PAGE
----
Fibrosis is a hallmark of cardiac dysfunction in cardiomyopathy and heart failure. It is characterized by proliferation of cardiac fibroblasts, excessive extracellular matrix (ECM) deposition, and transformation of fibroblasts into myofibroblasts. Fibroblasts constitute over 90% of nonmyocyte cells in the heart (2), yet occupy only one third of cardiac tissue (9). Because of their overwhelming number, proliferation, and the proteins they secrete, fibroblasts play fundamental roles in the heart (3, 10, 43), including 1) structural support; 2) regulation of ECM deposition and turnover; 3) secretion of paracrine factors including cytokines, chemokines, and growth factors; 4) electro-mechanical connections among myocytes, fibroblasts, and the ECM; and 5) sensing environmental changes. During the development of DCM, both cardiac myocytes and fibroblasts undergo remodeling. In contrast with eccentric hypertrophy (elongation) of myocytes (60), fibroblasts proliferate and become myofibroblasts, a process that enhances ECM secretion and deposition (51, 57). Interrupted fibroblast and ECM networks directly contribute to the fibrosis and cardiac dysfunction seen in DCM.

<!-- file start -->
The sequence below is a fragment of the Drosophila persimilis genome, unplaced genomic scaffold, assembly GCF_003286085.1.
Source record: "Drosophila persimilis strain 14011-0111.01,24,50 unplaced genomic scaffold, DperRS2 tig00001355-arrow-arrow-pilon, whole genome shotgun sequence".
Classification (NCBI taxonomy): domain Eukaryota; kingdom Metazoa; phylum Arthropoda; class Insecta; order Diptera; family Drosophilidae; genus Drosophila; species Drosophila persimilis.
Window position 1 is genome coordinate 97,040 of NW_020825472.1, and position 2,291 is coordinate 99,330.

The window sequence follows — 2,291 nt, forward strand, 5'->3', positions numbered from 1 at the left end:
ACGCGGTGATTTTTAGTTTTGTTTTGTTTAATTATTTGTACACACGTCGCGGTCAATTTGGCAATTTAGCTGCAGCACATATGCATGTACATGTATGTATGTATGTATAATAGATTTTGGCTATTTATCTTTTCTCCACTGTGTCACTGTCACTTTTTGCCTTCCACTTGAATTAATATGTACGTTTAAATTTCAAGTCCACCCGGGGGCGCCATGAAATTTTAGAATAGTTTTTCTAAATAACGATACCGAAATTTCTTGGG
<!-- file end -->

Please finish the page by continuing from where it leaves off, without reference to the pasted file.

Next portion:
Cell proliferation undergoes four steps from the quiescent G1 phase to S (DNA synthesis), G2 (DNA duplication), and M (mitosis). There is a restriction point between the G1 and S phases that must be overcome by mitogenic promoters to have the cell progress to S phase. Studies have shown that cell proliferation is induced by 1) activation of MAPKs including p42/44 and p38 (65), 2) induction of transcription and translation factors [e.g., early growth response protein (Egr-1) (5) and p70 s6 kinase (25)], and 3) induction of other cell cycle regulatory proteins [e.g., cyclins (66), proliferating cell nuclear antigen (PCNA) (50), and phosphorylation of retinoblastoma protein (Rb) (76)]. However, it is unknown whether tafazzin knockdown affects cardiac fibroblast proliferation and thereby contributes to the fibrosis and DCM manifest in Barth syndrome.